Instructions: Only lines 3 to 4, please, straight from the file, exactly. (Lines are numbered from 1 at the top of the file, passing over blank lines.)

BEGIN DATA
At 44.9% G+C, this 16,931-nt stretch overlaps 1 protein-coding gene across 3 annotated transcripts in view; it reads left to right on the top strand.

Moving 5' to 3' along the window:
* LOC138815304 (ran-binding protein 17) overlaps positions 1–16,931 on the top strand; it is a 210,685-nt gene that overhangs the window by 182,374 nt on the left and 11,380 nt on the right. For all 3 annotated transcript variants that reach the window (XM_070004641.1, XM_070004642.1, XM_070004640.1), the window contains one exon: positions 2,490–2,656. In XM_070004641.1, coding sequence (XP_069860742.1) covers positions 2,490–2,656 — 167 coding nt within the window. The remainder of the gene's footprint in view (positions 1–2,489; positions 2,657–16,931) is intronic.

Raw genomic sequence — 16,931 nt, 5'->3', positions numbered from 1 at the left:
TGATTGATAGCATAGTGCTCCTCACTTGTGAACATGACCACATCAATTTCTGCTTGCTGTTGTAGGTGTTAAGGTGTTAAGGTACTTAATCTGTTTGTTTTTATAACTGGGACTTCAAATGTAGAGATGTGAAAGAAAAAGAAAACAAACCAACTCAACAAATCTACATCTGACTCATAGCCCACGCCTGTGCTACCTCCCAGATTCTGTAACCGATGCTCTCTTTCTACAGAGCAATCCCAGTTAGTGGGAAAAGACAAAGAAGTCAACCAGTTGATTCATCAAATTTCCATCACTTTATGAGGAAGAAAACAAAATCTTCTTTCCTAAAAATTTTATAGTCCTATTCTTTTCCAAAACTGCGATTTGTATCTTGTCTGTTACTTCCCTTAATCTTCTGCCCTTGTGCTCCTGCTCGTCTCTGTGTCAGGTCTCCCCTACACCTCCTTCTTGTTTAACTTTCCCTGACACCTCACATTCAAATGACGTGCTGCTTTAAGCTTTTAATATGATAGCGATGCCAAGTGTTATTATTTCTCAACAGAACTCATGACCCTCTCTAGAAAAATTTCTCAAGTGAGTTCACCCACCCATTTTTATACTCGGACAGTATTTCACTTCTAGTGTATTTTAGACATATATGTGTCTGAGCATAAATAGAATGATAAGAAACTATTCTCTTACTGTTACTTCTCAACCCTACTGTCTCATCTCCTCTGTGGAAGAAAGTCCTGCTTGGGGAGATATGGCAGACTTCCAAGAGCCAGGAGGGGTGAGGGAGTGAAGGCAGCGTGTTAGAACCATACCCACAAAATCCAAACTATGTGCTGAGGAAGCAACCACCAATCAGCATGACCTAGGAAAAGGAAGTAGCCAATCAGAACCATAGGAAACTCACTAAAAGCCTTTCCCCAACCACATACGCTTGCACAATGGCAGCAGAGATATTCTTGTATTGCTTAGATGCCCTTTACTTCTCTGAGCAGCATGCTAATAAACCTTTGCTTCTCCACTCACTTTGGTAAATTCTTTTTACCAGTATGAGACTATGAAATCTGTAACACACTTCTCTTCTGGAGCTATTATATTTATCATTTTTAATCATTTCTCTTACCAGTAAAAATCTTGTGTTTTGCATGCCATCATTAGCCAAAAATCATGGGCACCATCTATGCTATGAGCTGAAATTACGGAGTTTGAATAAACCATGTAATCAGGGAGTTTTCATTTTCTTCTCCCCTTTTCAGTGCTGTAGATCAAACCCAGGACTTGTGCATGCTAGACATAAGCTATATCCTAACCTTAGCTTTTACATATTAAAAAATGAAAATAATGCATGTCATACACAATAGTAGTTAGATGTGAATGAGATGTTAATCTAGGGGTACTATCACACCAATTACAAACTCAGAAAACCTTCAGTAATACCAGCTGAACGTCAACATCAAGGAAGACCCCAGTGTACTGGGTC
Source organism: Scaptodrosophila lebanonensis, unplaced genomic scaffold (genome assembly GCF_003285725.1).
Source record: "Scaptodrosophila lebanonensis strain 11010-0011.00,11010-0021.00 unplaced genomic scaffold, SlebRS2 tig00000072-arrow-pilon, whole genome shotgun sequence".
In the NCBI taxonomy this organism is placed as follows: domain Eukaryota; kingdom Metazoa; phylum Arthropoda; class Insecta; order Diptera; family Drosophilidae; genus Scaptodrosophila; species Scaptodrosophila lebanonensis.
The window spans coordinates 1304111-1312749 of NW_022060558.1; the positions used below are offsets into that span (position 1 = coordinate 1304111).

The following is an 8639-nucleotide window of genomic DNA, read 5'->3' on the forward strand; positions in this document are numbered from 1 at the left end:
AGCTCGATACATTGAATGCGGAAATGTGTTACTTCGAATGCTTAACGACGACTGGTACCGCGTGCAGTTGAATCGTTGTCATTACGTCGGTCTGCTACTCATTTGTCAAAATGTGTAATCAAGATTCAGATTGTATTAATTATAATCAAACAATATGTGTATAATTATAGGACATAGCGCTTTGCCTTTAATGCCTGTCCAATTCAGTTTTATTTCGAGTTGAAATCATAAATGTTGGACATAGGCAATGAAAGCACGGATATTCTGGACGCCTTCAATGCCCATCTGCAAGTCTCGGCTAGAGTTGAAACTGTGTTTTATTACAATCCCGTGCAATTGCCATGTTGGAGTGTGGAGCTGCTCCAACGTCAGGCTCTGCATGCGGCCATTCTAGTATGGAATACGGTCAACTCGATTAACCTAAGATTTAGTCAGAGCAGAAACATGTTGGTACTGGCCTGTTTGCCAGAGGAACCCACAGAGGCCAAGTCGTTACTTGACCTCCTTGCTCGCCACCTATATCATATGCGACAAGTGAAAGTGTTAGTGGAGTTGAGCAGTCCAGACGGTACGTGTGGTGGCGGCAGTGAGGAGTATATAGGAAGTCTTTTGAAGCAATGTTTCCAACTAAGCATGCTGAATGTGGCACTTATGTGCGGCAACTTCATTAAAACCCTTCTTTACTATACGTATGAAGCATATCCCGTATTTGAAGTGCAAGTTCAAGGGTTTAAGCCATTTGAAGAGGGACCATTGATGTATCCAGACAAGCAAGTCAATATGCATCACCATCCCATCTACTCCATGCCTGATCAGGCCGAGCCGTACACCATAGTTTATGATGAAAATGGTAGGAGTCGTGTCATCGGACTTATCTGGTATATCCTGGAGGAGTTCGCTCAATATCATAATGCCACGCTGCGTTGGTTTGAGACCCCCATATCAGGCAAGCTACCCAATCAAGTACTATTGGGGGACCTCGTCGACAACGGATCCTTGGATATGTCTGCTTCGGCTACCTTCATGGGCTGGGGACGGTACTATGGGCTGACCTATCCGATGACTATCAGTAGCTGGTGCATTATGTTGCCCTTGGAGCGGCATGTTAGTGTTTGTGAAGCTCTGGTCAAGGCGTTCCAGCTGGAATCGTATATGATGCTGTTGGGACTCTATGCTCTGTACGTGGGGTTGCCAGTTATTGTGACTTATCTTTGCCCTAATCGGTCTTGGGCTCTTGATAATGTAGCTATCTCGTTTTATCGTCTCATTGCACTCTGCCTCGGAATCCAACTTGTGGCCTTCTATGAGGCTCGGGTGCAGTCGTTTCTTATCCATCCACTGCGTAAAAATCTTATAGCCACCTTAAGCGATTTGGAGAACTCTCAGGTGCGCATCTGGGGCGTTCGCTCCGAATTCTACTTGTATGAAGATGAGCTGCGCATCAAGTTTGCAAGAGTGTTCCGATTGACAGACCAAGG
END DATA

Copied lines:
* LOC138815304 (ran-binding protein 17) overlaps positions 1–16,931 on the top strand; it is a 210,685-nt gene that overhangs the window by 182,374 nt on the left and 11,380 nt on the right. For all 3 annotated transcript variants that reach the window (XM_070004641.1, XM_070004642.1, XM_070004640.1), the window contains one exon: positions 2,490–2,656. In XM_070004641.1, coding sequence (XP_069860742.1) covers positions 2,490–2,656 — 167 coding nt within the window. The remainder of the gene's footprint in view (positions 1–2,489; positions 2,657–16,931) is intronic.

Raw genomic sequence — 16,931 nt, 5'->3', positions numbered from 1 at the left: